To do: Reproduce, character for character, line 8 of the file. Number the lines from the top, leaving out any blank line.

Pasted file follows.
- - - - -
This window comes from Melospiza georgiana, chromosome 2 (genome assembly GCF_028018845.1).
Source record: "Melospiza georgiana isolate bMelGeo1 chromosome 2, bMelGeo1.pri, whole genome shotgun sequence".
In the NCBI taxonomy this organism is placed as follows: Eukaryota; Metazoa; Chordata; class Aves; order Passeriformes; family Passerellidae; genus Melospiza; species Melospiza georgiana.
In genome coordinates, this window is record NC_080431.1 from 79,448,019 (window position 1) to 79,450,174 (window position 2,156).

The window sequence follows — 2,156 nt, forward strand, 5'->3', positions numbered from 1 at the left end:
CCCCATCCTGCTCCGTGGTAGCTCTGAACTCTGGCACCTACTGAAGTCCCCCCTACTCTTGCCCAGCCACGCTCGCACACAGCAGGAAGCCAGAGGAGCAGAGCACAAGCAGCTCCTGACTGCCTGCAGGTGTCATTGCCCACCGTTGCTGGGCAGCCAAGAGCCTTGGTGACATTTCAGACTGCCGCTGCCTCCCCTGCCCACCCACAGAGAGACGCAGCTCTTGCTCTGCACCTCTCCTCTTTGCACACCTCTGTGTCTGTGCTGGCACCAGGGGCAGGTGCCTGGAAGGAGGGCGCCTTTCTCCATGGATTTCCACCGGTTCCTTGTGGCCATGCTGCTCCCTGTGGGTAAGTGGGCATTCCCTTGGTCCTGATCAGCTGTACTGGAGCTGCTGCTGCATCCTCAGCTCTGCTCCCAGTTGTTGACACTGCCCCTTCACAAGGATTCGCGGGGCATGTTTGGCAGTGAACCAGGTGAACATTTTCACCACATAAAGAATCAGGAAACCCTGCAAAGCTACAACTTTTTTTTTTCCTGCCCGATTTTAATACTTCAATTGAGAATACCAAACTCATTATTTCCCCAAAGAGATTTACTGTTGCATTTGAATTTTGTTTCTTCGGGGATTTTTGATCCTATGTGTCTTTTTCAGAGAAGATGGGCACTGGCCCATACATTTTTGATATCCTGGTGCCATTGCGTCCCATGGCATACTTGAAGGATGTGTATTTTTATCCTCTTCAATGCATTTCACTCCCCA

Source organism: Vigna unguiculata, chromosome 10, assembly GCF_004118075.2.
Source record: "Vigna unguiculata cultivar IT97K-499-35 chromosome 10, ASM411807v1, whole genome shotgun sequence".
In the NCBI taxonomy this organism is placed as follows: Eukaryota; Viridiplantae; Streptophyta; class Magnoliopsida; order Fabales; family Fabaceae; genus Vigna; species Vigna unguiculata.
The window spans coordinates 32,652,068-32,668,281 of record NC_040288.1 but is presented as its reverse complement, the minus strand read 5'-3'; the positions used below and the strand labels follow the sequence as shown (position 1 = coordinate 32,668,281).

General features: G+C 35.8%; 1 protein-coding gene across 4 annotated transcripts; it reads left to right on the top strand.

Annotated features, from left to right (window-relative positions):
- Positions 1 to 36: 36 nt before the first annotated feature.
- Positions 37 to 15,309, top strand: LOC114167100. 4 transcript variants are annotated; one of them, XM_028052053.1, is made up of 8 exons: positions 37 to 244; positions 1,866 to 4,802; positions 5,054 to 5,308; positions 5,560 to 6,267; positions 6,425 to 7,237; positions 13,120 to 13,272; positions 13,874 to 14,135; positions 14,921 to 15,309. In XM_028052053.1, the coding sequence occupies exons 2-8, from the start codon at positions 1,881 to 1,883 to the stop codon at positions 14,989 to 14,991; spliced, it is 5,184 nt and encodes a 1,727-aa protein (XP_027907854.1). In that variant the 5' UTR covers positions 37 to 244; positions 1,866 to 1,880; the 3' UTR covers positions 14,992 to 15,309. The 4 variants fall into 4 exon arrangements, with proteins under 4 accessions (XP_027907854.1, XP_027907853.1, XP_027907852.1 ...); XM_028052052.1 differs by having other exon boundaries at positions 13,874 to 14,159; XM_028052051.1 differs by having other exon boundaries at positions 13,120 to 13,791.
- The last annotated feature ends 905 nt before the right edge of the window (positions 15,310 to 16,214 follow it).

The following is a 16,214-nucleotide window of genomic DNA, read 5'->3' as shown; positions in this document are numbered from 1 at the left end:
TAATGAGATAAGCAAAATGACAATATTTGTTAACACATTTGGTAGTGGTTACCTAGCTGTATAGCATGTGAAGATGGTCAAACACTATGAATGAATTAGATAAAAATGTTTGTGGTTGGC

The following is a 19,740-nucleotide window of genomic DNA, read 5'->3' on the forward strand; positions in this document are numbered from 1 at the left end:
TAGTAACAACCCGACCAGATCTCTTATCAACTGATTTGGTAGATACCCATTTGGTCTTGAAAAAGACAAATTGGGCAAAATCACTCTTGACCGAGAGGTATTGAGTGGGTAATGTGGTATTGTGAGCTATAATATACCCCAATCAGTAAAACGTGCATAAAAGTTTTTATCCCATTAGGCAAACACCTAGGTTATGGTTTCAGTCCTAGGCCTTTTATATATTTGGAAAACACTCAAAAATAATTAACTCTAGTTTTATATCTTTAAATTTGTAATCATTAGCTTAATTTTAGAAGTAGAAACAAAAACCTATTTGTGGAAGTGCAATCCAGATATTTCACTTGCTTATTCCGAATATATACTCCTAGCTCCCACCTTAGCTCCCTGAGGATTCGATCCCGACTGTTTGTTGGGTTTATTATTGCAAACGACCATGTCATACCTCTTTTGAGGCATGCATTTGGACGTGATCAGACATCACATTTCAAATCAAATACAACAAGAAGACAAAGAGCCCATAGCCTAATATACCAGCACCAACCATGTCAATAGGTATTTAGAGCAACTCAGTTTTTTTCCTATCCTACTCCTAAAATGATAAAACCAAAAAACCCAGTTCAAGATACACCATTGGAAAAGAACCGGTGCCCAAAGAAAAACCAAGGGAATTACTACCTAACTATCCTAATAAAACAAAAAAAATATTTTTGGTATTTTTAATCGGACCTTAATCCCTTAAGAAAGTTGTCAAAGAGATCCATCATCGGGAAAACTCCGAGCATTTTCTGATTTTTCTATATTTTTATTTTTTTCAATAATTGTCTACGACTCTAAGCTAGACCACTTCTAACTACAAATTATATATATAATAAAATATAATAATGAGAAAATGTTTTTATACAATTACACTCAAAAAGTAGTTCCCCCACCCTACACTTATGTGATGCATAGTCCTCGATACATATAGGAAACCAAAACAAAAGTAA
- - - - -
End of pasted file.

Source record: "Vigna unguiculata cultivar IT97K-499-35 chromosome 10, ASM411807v1, whole genome shotgun sequence".